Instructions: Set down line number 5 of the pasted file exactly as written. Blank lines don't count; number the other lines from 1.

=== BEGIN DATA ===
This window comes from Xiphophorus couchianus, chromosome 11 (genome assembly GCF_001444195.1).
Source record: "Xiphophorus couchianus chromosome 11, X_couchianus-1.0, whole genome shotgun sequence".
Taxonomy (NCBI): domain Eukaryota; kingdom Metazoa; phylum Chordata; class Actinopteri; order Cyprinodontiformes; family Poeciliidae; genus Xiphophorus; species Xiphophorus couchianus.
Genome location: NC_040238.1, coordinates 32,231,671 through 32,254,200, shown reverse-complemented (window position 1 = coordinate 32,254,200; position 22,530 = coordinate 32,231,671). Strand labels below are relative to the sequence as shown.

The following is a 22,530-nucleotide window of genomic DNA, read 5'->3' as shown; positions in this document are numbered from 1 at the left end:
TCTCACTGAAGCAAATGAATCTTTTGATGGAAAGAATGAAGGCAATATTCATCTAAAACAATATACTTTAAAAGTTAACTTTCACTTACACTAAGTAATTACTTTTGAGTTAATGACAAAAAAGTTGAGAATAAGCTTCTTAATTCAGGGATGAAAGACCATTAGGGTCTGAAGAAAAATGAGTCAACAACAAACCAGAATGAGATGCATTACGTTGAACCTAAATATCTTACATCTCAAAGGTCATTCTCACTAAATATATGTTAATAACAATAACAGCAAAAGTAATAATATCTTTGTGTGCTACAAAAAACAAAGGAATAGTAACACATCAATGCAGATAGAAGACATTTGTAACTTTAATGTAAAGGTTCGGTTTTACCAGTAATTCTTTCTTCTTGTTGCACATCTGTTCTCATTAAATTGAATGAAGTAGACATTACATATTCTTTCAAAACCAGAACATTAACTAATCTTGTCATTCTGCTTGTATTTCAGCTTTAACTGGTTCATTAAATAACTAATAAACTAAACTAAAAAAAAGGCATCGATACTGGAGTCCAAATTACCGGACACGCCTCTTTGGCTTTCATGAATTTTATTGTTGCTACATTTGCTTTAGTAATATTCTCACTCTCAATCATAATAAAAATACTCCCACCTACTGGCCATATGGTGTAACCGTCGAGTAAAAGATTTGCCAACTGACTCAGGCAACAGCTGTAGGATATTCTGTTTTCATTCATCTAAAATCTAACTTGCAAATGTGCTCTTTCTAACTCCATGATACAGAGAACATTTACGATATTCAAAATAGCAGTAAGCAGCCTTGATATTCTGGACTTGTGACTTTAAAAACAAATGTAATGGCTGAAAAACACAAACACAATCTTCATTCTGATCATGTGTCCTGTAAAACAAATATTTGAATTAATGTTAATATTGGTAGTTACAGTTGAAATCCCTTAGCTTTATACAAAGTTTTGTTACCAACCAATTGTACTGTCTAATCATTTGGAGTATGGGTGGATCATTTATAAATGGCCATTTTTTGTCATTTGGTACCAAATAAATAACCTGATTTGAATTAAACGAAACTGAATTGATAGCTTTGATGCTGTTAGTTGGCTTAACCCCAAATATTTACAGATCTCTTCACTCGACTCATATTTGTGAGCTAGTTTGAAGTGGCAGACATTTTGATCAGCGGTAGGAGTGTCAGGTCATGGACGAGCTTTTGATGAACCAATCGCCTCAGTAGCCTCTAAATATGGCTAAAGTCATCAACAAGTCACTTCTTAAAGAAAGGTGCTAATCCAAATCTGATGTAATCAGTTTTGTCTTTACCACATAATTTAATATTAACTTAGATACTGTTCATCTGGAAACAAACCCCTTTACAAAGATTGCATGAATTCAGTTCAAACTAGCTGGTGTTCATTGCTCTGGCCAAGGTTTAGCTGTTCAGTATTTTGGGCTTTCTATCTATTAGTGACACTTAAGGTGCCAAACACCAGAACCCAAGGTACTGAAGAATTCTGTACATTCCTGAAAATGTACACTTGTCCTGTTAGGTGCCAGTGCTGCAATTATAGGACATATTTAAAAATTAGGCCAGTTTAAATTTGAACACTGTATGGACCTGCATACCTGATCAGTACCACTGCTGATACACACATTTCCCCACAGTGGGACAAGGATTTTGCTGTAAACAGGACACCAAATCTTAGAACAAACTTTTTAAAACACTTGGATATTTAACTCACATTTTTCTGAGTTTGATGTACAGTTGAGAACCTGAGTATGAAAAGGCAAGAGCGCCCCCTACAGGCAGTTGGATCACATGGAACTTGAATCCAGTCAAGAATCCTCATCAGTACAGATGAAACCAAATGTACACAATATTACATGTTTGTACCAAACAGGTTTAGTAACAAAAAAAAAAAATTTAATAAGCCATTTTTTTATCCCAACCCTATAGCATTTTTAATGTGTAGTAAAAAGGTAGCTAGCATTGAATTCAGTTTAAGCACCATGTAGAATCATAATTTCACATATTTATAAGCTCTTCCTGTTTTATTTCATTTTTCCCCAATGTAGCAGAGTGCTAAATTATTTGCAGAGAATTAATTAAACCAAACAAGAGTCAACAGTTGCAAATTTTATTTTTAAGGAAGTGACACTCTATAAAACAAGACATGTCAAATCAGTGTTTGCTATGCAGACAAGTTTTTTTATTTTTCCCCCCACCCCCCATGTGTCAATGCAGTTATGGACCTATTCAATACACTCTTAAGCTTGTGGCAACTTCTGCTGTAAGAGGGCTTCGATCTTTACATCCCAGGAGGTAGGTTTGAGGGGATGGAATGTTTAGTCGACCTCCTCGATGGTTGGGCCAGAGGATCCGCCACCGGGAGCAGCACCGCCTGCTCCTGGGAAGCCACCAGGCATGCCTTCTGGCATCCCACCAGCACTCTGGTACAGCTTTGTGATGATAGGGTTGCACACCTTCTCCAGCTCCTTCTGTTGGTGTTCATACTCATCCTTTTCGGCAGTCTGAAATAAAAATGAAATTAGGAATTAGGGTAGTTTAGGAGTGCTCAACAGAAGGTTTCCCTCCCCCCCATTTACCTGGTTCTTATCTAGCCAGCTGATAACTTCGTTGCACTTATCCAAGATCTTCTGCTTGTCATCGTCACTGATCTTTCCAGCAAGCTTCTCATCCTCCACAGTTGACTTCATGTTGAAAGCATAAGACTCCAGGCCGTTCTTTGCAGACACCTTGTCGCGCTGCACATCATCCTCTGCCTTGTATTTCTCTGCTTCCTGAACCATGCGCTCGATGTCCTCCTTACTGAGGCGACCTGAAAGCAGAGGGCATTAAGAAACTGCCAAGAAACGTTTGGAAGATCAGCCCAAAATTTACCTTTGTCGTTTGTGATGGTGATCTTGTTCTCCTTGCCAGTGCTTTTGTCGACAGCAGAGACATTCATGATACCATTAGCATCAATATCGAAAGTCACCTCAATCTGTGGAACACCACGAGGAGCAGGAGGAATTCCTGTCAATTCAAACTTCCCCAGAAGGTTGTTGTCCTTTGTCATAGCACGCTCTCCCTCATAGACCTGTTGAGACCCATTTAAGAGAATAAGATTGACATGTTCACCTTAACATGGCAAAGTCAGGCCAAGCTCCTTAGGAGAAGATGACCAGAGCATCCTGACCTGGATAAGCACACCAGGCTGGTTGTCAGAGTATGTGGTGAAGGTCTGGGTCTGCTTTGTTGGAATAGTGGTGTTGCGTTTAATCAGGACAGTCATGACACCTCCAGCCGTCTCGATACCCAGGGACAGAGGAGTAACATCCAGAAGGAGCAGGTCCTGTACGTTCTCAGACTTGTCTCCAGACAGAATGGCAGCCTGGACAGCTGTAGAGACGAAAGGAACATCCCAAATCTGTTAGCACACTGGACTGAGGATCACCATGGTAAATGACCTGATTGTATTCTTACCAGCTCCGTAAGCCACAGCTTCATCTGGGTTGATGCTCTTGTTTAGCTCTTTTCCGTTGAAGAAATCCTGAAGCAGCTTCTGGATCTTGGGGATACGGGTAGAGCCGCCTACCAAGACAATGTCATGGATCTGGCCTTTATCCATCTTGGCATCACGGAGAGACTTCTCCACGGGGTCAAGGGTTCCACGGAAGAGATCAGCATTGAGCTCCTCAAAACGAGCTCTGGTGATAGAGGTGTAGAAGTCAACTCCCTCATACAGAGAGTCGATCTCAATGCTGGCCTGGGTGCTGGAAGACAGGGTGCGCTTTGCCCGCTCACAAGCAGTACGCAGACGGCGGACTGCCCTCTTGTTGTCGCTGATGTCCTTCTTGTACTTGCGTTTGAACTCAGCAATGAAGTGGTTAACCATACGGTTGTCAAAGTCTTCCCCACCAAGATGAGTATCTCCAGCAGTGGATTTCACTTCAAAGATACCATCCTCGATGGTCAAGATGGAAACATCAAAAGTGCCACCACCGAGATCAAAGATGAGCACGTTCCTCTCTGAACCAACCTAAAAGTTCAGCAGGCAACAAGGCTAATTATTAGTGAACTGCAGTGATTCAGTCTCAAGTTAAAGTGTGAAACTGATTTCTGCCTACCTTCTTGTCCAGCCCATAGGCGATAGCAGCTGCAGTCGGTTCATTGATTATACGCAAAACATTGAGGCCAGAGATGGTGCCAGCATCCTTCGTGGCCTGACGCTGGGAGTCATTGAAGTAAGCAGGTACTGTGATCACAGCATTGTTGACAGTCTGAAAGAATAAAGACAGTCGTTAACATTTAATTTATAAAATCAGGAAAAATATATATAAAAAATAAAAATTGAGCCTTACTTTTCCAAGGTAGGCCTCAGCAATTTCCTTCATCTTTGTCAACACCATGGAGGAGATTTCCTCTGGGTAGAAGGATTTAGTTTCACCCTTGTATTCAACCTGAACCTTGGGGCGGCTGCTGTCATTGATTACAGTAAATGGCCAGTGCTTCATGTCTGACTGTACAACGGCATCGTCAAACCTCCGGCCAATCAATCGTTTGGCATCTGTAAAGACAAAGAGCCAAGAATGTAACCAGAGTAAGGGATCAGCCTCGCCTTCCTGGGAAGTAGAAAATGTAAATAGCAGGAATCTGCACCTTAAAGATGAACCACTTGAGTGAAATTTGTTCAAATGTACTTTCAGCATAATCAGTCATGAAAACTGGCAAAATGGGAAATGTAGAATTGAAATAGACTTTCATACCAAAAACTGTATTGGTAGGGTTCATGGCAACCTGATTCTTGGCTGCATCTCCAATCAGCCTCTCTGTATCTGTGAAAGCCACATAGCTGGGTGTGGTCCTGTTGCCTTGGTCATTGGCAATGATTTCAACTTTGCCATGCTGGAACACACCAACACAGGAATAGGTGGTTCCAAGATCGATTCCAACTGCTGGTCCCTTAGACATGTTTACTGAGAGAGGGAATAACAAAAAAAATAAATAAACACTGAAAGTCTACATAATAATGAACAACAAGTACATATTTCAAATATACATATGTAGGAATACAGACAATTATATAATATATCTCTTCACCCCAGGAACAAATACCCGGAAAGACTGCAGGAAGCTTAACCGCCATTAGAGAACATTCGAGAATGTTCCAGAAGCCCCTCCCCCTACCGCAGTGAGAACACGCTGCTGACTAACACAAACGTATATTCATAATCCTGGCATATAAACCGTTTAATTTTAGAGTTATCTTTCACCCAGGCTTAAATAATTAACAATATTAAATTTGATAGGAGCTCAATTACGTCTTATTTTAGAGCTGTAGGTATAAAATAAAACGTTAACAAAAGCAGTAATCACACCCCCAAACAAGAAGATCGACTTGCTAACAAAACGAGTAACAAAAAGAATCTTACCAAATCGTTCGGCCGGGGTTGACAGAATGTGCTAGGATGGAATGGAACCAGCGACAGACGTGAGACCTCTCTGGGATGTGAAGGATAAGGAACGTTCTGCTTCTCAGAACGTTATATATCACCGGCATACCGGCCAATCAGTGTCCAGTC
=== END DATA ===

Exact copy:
The following is a 22,530-nucleotide window of genomic DNA, read 5'->3' as shown; positions in this document are numbered from 1 at the left end: